UAE incorporated businesses have a legal responsibility to maintain compliance with all forms of government legislation from a variety of agencies as they apply to the market sector they operate within. This is partly down to the incredible rapid expansion in commercial enterprise in the region due its dynamic and attractive business environment, and the need to ensure that expansion remains sustainable.
To maintain that sustainability, each new business must comply with a set of standards pertaining to the market sector, with each jurisdiction having their own rules and regulations to suit. On the surface this seems overly intrusive for business, but the reality is that they are simple to follow, clearly written and mostly what most would consider best practice anyway.
The basics of compliance for a business in Dubai are:
- Having the appropriate business licence and company registration number
- Ensuring that the business operates within the correct jurisdictions
- Ensuring that all employees have the correct employment permits
- Ensuring that the correct permits to carry out the desired activity are in place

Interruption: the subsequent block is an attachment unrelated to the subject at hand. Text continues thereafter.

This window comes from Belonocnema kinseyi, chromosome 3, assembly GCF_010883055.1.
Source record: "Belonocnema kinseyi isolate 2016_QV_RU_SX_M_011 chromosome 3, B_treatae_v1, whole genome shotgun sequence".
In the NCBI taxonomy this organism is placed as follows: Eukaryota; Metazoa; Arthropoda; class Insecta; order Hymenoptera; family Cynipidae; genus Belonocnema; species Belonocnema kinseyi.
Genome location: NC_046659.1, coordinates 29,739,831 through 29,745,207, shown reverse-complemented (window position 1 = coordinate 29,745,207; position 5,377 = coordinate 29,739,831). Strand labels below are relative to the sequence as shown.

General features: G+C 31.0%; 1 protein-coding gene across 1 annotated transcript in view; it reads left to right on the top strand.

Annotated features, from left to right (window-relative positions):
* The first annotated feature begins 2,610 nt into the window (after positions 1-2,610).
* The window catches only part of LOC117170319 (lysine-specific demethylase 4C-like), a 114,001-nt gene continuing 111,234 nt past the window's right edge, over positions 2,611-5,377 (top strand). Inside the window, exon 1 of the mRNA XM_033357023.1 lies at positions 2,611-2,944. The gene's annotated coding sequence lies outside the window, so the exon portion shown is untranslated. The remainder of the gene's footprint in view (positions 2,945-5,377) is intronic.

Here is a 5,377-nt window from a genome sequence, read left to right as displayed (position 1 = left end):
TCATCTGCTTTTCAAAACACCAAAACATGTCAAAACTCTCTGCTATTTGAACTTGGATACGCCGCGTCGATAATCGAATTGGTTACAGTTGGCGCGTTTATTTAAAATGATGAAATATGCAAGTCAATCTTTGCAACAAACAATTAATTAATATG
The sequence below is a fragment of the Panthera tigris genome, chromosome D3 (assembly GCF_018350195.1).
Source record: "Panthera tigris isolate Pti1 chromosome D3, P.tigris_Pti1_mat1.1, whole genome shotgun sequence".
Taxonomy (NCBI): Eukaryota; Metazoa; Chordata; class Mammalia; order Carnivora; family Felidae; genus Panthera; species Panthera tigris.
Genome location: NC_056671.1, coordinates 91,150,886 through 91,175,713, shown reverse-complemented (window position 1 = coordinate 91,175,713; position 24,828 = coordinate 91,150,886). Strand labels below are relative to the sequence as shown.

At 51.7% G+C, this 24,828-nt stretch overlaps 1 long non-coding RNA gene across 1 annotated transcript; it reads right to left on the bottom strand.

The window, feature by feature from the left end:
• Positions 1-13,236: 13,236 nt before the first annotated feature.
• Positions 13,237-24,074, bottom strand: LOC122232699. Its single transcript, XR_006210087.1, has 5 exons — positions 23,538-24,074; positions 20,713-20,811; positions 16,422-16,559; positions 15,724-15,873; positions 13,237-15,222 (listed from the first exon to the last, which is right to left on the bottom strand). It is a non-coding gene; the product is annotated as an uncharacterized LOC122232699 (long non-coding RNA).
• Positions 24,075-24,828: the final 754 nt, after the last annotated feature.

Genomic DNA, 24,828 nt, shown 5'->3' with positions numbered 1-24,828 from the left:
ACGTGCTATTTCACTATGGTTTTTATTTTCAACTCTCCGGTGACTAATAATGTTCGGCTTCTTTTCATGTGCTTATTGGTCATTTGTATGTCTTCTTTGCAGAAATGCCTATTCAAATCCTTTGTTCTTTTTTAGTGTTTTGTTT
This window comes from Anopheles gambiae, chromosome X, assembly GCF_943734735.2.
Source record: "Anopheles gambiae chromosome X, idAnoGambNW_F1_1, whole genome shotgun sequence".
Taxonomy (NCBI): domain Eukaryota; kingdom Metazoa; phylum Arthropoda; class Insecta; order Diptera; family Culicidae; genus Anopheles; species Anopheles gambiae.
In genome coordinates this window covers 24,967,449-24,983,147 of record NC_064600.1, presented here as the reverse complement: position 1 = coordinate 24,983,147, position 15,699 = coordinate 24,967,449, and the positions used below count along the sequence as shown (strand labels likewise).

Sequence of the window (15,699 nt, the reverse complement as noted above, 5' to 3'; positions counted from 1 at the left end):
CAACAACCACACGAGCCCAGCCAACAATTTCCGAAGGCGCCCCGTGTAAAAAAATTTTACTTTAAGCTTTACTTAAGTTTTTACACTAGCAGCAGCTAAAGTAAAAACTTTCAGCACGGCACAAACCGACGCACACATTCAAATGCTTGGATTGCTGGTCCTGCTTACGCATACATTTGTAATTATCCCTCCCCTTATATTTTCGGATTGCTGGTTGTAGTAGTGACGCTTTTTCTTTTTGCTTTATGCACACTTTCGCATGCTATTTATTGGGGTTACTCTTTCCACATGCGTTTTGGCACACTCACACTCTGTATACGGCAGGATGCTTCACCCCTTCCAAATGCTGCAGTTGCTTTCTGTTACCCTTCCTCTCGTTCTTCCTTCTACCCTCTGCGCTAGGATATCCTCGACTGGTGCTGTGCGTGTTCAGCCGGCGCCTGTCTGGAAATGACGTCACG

- Have an approved location to operate including a registered business address
These all seem straightforward, and indeed they are. However this does not mean that compliance is a trivial matter, with fines ranging from AED 250 to as much as AED 20,000, and compliance officers making regular unannounced checks, the consequences of non-compliance can be severe.
When registering a business with the DED, they will usually inform you of any further permits or licenses that may be required, depending on the activities of the planned business, but it is always useful to be informed and find out in advance what the requirements will be.
Licences are not issued lightly, and the process involves several stages of approval, and this can add up to a significant cost, as such being able to meet all requirements before the application is submitted is essential to a cost effective business launch. The license evaluations have four main criteria, whether any activity proposed is harmful to human beings, harmful to animal life, harmful to plant life or harmful to the environment. The more likely a business activity is to fall into one of these criteria, the longer the appraisal proves for licence issuance will be. Luckily, when the incorporation proposal is submitted, the DED will advise on the likely timetable for approval of any applicable licenses involved.